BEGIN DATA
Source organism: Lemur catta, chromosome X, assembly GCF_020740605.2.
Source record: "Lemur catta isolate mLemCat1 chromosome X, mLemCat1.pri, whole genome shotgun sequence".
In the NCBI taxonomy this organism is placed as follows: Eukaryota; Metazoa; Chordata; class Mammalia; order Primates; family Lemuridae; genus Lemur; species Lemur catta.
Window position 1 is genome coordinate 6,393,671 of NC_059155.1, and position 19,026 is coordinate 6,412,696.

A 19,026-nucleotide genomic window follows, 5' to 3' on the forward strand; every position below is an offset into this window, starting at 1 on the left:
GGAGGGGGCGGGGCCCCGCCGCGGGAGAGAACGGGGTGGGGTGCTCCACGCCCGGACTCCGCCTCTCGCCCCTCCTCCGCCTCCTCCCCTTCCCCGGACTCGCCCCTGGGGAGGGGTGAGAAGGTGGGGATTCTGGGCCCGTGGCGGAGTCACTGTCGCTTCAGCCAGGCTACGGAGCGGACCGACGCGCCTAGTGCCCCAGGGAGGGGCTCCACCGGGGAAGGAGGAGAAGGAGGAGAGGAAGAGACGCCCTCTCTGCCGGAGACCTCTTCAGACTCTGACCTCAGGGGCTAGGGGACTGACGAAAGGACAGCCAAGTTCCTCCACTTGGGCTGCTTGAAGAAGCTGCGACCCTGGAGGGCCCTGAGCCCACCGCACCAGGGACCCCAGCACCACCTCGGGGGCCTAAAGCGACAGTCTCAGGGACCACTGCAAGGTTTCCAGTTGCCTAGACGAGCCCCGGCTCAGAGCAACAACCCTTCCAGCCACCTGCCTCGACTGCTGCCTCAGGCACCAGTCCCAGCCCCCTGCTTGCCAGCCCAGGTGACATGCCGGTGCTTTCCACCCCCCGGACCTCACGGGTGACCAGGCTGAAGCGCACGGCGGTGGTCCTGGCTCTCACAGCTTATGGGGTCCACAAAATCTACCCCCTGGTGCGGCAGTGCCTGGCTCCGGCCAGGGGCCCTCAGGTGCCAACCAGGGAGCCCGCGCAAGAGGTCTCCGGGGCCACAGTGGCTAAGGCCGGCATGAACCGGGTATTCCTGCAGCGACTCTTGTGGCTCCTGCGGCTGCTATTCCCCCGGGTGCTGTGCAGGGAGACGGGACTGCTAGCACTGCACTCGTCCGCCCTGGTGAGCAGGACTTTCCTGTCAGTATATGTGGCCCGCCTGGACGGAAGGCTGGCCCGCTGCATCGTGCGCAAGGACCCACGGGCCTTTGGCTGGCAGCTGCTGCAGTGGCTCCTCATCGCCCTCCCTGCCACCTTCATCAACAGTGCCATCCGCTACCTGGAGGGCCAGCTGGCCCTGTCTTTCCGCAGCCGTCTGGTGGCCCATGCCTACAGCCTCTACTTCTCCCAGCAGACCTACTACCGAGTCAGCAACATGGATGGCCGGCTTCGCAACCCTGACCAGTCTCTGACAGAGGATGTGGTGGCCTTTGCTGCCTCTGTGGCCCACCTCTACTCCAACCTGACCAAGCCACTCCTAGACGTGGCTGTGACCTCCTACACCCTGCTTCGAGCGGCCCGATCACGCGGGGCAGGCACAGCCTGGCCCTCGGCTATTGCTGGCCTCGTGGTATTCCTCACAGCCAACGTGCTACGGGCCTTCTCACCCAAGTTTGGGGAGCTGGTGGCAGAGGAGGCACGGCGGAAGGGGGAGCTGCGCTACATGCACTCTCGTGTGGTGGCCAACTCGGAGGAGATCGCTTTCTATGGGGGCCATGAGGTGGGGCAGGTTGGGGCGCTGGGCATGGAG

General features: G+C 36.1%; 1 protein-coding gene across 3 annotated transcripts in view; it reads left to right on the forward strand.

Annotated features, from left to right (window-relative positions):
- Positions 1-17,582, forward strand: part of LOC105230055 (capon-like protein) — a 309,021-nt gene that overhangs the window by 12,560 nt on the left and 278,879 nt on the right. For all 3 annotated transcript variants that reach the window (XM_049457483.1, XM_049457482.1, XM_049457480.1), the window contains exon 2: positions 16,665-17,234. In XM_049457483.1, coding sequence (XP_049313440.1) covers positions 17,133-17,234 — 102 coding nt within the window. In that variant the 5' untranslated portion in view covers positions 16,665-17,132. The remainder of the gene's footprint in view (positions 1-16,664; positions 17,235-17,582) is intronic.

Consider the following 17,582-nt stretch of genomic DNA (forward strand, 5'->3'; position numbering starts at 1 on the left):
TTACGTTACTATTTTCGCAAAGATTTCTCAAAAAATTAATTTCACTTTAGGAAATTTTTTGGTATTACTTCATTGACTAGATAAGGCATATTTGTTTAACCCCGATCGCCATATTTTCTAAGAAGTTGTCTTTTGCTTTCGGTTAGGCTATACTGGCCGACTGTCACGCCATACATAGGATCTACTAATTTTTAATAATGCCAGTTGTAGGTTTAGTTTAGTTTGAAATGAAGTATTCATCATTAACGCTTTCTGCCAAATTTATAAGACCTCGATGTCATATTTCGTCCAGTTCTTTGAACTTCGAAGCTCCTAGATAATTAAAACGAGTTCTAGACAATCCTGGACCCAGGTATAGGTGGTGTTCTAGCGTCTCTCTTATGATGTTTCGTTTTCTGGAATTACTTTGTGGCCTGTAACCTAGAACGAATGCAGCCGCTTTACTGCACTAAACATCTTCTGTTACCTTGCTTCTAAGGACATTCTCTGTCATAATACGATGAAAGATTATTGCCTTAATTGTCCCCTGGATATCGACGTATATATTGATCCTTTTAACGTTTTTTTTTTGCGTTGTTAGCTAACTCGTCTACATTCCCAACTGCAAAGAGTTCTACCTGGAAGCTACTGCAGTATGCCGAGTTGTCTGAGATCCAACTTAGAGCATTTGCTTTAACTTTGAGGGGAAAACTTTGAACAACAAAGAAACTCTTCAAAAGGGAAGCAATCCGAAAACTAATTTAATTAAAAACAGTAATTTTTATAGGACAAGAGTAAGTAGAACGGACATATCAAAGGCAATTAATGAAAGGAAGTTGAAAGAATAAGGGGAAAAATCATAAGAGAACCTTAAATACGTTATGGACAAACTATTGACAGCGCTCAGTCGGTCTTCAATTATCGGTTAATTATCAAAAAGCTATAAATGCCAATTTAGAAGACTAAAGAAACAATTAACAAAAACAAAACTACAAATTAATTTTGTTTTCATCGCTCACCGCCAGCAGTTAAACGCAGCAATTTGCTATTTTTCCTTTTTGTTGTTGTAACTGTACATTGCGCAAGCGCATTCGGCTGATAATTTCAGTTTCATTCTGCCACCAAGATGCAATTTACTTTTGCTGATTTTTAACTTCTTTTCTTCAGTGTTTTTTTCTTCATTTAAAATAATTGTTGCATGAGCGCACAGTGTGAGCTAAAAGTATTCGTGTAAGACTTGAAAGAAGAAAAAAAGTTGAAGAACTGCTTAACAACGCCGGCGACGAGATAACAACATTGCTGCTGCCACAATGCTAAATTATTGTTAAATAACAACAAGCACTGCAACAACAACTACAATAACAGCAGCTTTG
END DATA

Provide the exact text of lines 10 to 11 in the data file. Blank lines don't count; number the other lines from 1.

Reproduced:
Consider the following 17,582-nt stretch of genomic DNA (forward strand, 5'->3'; position numbering starts at 1 on the left):
TTACGTTACTATTTTCGCAAAGATTTCTCAAAAAATTAATTTCACTTTAGGAAATTTTTTGGTATTACTTCATTGACTAGATAAGGCATATTTGTTTAACCCCGATCGCCATATTTTCTAAGAAGTTGTCTTTTGCTTTCGGTTAGGCTATACTGGCCGACTGTCACGCCATACATAGGATCTACTAATTTTTAATAATGCCAGTTGTAGGTTTAGTTTAGTTTGAAATGAAGTATTCATCATTAACGCTTTCTGCCAAATTTATAAGACCTCGATGTCATATTTCGTCCAGTTCTTTGAACTTCGAAGCTCCTAGATAATTAAAACGAGTTCTAGACAATCCTGGACCCAGGTATAGGTGGTGTTCTAGCGTCTCTCTTATGATGTTTCGTTTTCTGGAATTACTTTGTGGCCTGTAACCTAGAACGAATGCAGCCGCTTTACTGCACTAAACATCTTCTGTTACCTTGCTTCTAAGGACATTCTCTGTCATAATACGATGAAAGATTATTGCCTTAATTGTCCCCTGGATATCGACGTATATATTGATCCTTTTAACGTTTTTTTTTTGCGTTGTTAGCTAACTCGTCTACATTCCCAACTGCAAAGAGTTCTACCTGGAAGCTACTGCAGTATGCCGAGTTGTCTGAGATCCAACTTAGAGCATTTGCTTTAACTTTGAGGGGAAAACTTTGAACAACAAAGAAACTCTTCAAAAGGGAAGCAATCCGAAAACTAATTTAATTAAAAACAGTAATTTTTATAGGACAAGAGTAAGTAGAACGGACATATCAAAGGCAATTAATGAAAGGAAGTTGAAAGAATAAGGGGAAAAATCATAAGAGAACCTTAAATACGTTATGGACAAACTATTGACAGCGCTCAGTCGGTCTTCAATTATCGGTTAATTATCAAAAAGCTATAAATGCCAATTTAGAAGACTAAAGAAACAATTAACAAAAACAAAACTACAAATTAATTTTGTTTTCATCGCTCACCGCCAGCAGTTAAACGCAGCAATTTGCTATTTTTCCTTTTTGTTGTTGTAACTGTACATTGCGCAAGCGCATTCGGCTGATAATTTCAGTTTCATTCTGCCACCAAGATGCAATTTACTTTTGCTGATTTTTAACTTCTTTTCTTCAGTGTTTTTTTCTTCATTTAAAATAATTGTTGCATGAGCGCACAGTGTGAGCTAAAAGTATTCGTGTAAGACTTGAAAGAAGAAAAAAAGTTGAAGAACTGCTTAACAACGCCGGCGACGAGATAACAACATTGCTGCTGCCACAATGCTAAATTATTGTTAAATAACAACAAGCACTGCAACAACAACTACAATAACAGCAGCTTTG